Moving towards a more electrified world presents considerable energy storage challenges. Amongst these, the development of low cost, durable, high energy density, safe batteries is paramount for delivery of an all-electric vehicle market. A major theme of our research is to develop novel, facile routes to functional materials using our expertise in solid state and wet chemical synthetic methods to provide new battery electrodes and electrolytes across a range of battery chemistries. At the Energy Storage Research Centre (ESRC) at Sheffield, we apply a comprehensive range of lab- and synchrotron-based techniques to fully interrogate these materials to elucidate their structure and morphology, investigate their physical and dynamic properties and evaluate their electrochemical performance. Our current research in this area includes:
High nickel-content electrodes for Li-ion batteries
The benefits of moving to high nickel-content electrodes include potentially higher energy densities and reducing the cobalt content, which addresses the ethical implications and cost associated with this metal. Our group work on the synthesis of micron and nanosized NMC variants. Together with our collaborators in the Faraday Institution Degradation Fast Start project, we investigate the degradation mechanisms in these materials through a holistic approach and design methodologies to mitigate those deleterious effects.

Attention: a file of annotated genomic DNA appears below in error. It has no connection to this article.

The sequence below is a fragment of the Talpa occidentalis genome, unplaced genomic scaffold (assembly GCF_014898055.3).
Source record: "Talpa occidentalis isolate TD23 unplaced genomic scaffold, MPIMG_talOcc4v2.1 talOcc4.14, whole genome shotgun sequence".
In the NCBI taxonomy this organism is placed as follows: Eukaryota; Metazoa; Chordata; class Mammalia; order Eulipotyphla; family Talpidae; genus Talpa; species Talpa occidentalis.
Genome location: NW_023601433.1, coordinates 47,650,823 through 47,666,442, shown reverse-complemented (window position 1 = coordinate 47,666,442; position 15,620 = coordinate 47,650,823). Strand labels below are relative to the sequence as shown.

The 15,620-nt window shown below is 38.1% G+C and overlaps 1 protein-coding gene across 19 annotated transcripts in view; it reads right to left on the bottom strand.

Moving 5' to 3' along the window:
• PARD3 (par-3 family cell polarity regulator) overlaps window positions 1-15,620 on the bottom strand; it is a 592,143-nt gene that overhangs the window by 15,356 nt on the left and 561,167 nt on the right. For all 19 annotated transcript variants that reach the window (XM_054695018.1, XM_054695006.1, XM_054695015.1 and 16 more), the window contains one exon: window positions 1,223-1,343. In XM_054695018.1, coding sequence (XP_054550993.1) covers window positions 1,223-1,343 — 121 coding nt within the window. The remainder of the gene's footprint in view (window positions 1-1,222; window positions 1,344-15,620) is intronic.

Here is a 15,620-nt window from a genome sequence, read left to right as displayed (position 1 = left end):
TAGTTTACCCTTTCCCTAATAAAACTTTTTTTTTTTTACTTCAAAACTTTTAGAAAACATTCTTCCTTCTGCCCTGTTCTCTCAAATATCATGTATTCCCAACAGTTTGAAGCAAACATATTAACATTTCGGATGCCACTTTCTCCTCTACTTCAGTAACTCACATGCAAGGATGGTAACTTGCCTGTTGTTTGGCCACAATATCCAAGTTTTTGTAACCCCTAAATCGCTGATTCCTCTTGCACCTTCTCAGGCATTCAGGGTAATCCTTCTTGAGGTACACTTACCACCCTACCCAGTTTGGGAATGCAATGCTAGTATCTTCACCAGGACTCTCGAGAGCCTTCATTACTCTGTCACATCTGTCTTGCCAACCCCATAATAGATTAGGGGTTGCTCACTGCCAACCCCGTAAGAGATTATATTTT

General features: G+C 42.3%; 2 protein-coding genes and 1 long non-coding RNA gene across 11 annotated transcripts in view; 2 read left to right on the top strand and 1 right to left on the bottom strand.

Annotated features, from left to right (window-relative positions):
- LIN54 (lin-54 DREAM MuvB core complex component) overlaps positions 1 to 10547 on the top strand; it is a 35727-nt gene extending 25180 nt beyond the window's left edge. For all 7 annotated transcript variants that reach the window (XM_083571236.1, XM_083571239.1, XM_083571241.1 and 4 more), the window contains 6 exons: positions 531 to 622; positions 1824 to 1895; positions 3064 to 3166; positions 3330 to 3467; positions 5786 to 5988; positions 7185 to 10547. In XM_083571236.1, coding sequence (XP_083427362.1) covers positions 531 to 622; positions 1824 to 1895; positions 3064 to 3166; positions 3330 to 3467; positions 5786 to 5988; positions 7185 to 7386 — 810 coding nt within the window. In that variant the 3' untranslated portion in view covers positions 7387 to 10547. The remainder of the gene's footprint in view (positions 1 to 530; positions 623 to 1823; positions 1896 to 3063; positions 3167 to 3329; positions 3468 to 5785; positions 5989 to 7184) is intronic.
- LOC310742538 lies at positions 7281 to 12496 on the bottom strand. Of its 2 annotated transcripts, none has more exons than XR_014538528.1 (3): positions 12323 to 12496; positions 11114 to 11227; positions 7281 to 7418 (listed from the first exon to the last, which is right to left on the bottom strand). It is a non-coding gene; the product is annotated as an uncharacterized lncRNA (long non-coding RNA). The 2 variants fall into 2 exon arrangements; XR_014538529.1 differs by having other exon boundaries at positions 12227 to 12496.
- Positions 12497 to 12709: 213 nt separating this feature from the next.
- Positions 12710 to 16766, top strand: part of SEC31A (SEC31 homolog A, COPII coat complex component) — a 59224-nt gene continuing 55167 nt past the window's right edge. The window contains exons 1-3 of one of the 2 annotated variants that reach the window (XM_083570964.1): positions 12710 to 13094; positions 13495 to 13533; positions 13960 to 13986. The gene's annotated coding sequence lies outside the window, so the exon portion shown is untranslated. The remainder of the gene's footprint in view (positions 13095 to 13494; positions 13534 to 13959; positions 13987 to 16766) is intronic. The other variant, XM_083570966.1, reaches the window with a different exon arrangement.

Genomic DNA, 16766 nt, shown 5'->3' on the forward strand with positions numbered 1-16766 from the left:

Next generation cathode materials for Li-ion batteries
We are interested in new electrode architectures that enhance long-term performance and durability. Our group has experience in core-shell structures, faceted particles and composite materials. We also investigate coating strategies for electrode particles.
New materials for safer all solid-state batteries
Developing microwave approaches to battery materials
Chemistries beyond Li-ion